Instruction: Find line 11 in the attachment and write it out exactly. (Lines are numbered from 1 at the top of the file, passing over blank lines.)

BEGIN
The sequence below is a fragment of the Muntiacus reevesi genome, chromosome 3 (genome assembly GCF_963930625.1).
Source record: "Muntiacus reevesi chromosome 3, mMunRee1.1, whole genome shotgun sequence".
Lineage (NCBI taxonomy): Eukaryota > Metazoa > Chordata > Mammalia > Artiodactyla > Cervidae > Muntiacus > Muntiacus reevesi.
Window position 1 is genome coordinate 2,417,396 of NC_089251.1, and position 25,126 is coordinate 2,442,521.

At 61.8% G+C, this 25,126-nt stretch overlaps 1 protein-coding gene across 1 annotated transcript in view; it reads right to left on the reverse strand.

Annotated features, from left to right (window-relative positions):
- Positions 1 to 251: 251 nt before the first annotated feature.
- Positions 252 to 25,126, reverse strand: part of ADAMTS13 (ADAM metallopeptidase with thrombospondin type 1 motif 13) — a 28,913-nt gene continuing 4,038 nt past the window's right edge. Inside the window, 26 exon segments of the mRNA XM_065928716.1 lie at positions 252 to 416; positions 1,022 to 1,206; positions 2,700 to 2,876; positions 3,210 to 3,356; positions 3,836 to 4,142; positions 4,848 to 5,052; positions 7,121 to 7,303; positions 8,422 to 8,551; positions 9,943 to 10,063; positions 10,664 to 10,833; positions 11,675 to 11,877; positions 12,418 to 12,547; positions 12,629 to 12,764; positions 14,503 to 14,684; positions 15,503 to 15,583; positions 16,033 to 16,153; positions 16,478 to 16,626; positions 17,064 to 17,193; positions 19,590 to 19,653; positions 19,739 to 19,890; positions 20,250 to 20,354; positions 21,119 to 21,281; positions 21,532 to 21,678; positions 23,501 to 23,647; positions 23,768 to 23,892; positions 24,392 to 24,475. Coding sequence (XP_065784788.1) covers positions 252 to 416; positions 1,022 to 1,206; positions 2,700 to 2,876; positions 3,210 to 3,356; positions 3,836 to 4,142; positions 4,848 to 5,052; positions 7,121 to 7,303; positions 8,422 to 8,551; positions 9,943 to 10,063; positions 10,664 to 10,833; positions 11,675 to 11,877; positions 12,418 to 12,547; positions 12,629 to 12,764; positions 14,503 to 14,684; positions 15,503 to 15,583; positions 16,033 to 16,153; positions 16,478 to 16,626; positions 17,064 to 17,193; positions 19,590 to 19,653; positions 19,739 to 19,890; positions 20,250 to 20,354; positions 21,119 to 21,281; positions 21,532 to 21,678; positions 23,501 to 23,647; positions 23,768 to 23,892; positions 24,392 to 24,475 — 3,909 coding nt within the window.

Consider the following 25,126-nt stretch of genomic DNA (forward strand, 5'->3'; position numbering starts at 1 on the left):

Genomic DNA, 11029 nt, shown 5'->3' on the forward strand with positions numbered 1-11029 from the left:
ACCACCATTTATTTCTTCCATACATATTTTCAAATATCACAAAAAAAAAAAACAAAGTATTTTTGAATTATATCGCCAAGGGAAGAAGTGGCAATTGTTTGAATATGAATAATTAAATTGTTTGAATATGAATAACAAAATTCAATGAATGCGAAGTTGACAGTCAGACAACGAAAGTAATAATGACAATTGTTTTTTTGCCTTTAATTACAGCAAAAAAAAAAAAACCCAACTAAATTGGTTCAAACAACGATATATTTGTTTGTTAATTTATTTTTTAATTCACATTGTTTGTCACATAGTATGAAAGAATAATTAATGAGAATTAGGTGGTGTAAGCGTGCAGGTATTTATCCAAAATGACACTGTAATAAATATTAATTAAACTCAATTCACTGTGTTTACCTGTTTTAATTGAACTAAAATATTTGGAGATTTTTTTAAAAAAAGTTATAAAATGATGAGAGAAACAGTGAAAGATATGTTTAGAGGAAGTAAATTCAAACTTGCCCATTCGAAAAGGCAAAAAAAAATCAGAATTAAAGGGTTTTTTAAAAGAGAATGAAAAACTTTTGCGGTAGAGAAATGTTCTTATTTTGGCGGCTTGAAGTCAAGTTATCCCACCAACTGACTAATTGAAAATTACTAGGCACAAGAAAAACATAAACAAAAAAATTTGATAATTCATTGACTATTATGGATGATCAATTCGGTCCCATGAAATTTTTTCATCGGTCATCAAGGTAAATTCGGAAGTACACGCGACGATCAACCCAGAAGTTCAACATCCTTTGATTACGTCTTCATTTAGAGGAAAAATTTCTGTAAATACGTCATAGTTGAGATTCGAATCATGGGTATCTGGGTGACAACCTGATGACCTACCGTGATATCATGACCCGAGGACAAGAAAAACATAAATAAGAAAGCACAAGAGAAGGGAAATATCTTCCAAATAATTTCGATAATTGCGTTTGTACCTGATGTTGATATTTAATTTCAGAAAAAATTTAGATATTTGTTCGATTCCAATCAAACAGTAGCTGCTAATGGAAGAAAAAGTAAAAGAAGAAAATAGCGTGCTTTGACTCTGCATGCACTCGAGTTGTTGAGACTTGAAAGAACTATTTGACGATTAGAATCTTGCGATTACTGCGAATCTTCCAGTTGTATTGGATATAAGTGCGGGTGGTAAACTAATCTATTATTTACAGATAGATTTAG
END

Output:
ACCACCATTTATTTCTTCCATACATATTTTCAAATATCACAAAAAAAAAAAACAAAGTATTTTTGAATTATATCGCCAAGGGAAGAAGTGGCAATTGTTTGAATATGAATAATTAAATTGTTTGAATATGAATAACAAAATTCAATGAATGCGAAGTTGACAGTCAGACAACGAAAGTAATAATGACAATTGTTTTTTTGCCTTTAATTACAGCAAAAAAAAAAAAACCCAACTAAATTGGTTCAAACAACGATATATTTGTTTGTTAATTTATTTTTTAATTCACATTGTTTGTCACATAGTATGAAAGAATAATTAATGAGAATTAGGTGGTGTAAGCGTGCAGGTATTTATCCAAAATGACACTGTAATAAATATTAATTAAACTCAATTCACTGTGTTTACCTGTTTTAATTGAACTAAAATATTTGGAGATTTTTTTAAAAAAAGTTATAAAATGATGAGAGAAACAGTGAAAGATATGTTTAGAGGAAGTAAATTCAAACTTGCCCATTCGAAAAGGCAAAAAAAAATCAGAATTAAAGGGTTTTTTAAAAGAGAATGAAAAACTTTTGCGGTAGAGAAATGTTCTTATTTTGGCGGCTTGAAGTCAAGTTATCCCACCAACTGACTAATTGAAAATTACTAGGCACAAGAAAAACATAAACAAAAAAATTTGATAATTCATTGACTATTATGGATGATCAATTCGGTCCCATGAAATTTTTTCATCGGTCATCAAGGTAAATTCGGAAGTACACGCGACGATCAACCCAGAAGTTCAACATCCTTTGATTACGTCTTCATTTAGAGGAAAAATTTCTGTAAATACGTCATAGTTGAGATTCGAATCATGGGTATCTGGGTGACAACCTGATGACCTACCGTGATATCATGACCCGAGGACAAGAAAAACATAAATAAGAAAGCACAAGAGAAGGGAAATATCTTCCAAATAATTTCGATAATTGCGTTTGTACCTGATGTTGATATTTAATTTCAGAAAAAATTTAGATATTTGTTCGATTCCAATCAAACAGTAGCTGCTAATGGAAGAAAAAGTAAAAGAAGAAAATAGCGTGCTTTGACTCTGCATGCACTCGAGTTGTTGAGACTTGAAAGAACTATTTGACGATTAGAATCTTGCGATTACTGCGAATCTTCCAGTTGTATTGGATATAAGTGCGGGTGGTAAACTAATCTATTATTTACAGATAGATTTAG